People blame “immigrants” (and we all know by this they really mean a particular subset of immigrants) because it’s easy and because an enormous amount of propaganda points them in that direction. But immigrants haven’t put in the Government we have today, let alone the decades of precursors – native-born Australians have.

            The place isn’t coming apart at the seems because of too many foreigners doing foreigner stuff, it’s because the people at the top have been tacitly – if not actively – encouraging greed, selfishness, fear and paranoia through both their own observable behaviour and the policy settings they have created. Subsequently, a fairly substantial percentage of the country has responded with both “fvck yeah, let’s do it” and “yous guys are just jealous/commmies/idiots” to anyone who isn’t. Ie: Reusa.

            Nothing can be fixed until Australians confront these ugly, harsh, truths. But pretty much anyone who tries to is pilloried with some version of “why do you hate Australia”.

            This is Lord Dudley’s point. He has concluded the place is not salvageable. I can’t really argue against him, either, but since I don’t have the option of bailing out while my parents are still alive, I at least need to try and retain some optimism – but fvck me it’s hard.

          • Even StevenMEMBER

            Yes, fair enough. This bit resonated with me: “people at the top have been tacitly – if not actively – encouraging greed, selfishness, fear and paranoia through both their own observable behaviour and the policy settings they have created.”

            But nor is the deterioration in our politicians gone without notice of the general public. I think people just don’t know the alternatives (and given media is essentially on board with big business and politicians, we have ourselves a predicament). Unsalvageable? No. Hard? Yes.

            But on immigration, I don’t actually know what you mean about certain types. I don’t care about race or colour. I care about motivation, about skillsets and values (respect for others). I accept that asylum seekers should be judged on different criteria but I don’t think I’d be flexible on the last one.

            Nor do I support unlimited asylum seeker intake into Australia. If that contravenes anything Australia has signed up to, then I’d suggest withdrawing from such an agreement and putting in something more sensible. I think the distribution of asylum seekers should be fair and equitable amongst the global community (obviously complicated to determine). It shouldn’t fall entirely to a ‘poor’ country next door to a tyrannical regime to have to absorb all asylum seekers, but nor should it have to fall entirely to a ‘rich’ country which is at the end of several intervening travel legs to absorb them all either.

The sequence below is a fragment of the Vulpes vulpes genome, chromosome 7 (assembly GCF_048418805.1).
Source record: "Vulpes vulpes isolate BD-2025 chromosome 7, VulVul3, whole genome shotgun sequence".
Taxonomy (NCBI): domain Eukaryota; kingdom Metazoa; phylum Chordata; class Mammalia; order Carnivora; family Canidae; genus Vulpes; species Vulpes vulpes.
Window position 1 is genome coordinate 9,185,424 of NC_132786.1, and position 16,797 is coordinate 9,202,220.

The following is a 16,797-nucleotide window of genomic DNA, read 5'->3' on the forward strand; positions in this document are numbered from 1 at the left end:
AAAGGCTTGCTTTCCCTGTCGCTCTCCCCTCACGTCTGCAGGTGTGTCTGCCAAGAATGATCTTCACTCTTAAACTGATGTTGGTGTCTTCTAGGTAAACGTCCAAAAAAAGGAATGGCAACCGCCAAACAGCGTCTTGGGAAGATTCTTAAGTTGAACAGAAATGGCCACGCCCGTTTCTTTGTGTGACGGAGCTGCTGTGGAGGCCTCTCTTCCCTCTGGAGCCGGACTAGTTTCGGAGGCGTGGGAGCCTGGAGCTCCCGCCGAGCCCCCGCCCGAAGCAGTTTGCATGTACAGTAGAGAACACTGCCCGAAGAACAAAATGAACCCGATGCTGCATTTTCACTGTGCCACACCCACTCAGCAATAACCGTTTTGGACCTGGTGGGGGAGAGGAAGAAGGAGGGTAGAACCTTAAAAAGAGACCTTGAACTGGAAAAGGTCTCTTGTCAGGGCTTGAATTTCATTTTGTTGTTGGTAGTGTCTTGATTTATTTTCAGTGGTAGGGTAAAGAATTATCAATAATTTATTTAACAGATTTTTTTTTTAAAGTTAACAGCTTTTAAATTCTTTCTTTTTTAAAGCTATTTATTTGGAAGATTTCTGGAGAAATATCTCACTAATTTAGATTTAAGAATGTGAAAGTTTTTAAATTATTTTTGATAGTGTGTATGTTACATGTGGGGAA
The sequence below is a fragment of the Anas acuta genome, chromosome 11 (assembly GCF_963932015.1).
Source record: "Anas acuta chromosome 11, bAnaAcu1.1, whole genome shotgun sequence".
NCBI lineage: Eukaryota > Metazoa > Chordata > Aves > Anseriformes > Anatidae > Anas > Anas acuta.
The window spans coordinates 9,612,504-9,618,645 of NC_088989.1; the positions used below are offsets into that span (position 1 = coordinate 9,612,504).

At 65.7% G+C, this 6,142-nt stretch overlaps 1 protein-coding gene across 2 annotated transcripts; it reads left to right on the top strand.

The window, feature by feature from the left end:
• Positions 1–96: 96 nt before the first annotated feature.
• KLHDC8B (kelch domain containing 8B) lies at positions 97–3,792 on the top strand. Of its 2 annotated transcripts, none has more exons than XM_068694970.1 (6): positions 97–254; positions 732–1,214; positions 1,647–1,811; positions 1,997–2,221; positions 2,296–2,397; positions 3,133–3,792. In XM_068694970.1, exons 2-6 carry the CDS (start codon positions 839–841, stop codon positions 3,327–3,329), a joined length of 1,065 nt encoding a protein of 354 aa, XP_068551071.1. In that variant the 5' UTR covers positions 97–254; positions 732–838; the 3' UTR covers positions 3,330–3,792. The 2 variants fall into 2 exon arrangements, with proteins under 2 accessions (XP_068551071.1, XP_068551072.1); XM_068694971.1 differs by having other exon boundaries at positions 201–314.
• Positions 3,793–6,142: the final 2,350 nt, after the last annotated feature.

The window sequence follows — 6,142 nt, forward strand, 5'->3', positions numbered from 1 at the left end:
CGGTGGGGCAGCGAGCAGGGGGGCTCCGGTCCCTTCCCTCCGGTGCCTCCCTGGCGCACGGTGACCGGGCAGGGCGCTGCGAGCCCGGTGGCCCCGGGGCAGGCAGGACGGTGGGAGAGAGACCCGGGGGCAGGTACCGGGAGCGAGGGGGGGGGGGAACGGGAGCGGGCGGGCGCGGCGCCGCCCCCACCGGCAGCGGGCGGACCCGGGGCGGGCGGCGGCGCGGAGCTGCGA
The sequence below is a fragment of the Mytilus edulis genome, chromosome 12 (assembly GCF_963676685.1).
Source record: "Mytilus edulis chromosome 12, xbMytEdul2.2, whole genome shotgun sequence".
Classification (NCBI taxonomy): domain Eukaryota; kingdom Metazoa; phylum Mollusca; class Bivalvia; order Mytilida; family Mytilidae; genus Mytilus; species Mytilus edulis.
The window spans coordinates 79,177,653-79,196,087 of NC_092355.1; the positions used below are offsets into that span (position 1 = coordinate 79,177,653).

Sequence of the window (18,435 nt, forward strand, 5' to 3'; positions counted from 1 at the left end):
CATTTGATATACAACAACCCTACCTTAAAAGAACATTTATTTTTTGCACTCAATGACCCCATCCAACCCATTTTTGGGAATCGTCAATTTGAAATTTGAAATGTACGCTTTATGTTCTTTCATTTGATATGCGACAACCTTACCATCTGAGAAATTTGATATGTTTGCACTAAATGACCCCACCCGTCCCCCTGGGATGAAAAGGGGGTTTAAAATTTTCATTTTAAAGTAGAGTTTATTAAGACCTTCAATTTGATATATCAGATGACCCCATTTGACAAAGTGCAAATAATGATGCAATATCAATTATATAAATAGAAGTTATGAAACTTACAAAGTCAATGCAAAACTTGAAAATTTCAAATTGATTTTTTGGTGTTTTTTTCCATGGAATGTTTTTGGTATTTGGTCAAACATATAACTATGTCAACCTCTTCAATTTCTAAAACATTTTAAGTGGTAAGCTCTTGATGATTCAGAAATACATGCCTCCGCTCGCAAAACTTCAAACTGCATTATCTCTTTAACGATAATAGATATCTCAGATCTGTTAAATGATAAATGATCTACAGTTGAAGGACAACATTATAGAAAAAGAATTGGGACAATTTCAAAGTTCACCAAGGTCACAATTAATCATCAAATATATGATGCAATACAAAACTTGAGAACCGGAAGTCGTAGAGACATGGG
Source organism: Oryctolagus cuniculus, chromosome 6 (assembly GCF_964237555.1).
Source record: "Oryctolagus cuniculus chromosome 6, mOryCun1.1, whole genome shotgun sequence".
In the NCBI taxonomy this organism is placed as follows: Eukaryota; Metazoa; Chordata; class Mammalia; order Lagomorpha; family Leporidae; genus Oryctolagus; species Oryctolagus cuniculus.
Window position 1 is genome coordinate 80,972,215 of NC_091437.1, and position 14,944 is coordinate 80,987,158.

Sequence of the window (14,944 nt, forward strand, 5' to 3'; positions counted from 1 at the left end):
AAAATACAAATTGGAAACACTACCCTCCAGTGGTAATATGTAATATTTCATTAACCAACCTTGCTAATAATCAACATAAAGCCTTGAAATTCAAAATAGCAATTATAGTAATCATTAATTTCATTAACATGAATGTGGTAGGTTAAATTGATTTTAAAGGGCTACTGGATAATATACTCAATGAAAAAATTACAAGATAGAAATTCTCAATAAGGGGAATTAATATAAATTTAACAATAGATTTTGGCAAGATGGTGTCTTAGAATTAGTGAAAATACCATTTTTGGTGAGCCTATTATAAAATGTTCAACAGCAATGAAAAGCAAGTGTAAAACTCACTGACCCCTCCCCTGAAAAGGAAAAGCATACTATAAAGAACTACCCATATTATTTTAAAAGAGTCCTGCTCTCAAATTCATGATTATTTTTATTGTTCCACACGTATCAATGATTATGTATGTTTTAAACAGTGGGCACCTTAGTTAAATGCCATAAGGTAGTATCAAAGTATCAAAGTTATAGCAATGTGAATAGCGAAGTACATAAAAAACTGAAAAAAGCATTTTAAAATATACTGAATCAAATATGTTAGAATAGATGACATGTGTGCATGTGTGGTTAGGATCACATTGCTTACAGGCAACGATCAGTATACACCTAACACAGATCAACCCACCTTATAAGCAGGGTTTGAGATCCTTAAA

This is even without getting into the detail of whether an economic asylum seeker should have similar rights to a political asylum seeker. A complex discussion itself.

      • Wow. Just wow. I bet you aren’t living here. Concentration camps? Please. Real estate? Well … most people I talk to don’t want it to go up more – they just want their home to be stable (i.e. not to rise, but not to fall and land them in strife either).

        Most of the points you state are due to the government and their vested interests (i.e. property development, big business lobbying, etc). Either to enable their policies or provide a scapegoat (e.g. we are tough on borders, see?). Obviously however people don’t want to be destitute either – crashing the housing market has other side effects most people are fearful of. The fact that immigration, high house prices have been electoral issues for so long shows that people do care about these topics and do want change of some fashion.

        Sure they may be no better or worse than others as individuals but that isn’t the point. They at one point were a community that were more unified in values and therefore one that collectively raised each other’s living standards. That solidarity made them deserving over cultures that fought between each other or got results from fear. There’s a reason people prefer to live in Australia than some other countries; less corruption historically (sadly its risen a lot in the last decade or so) up top affords the community trust which helps enable a societal contract leading to a better society for people to enjoy.

        Despite what you think of the Australian public whether they are smart, dumb, or middle of the road if you choose to be an elected representative it comes with it the moral obligation to do what is right by those people and to guide them to a position that enriches and gives a better society. Their intelligence has nothing to do with it; in fact their positions are often also shaped by their leaders/media just like any other country giving more of a reason for these to be credible and for the people first.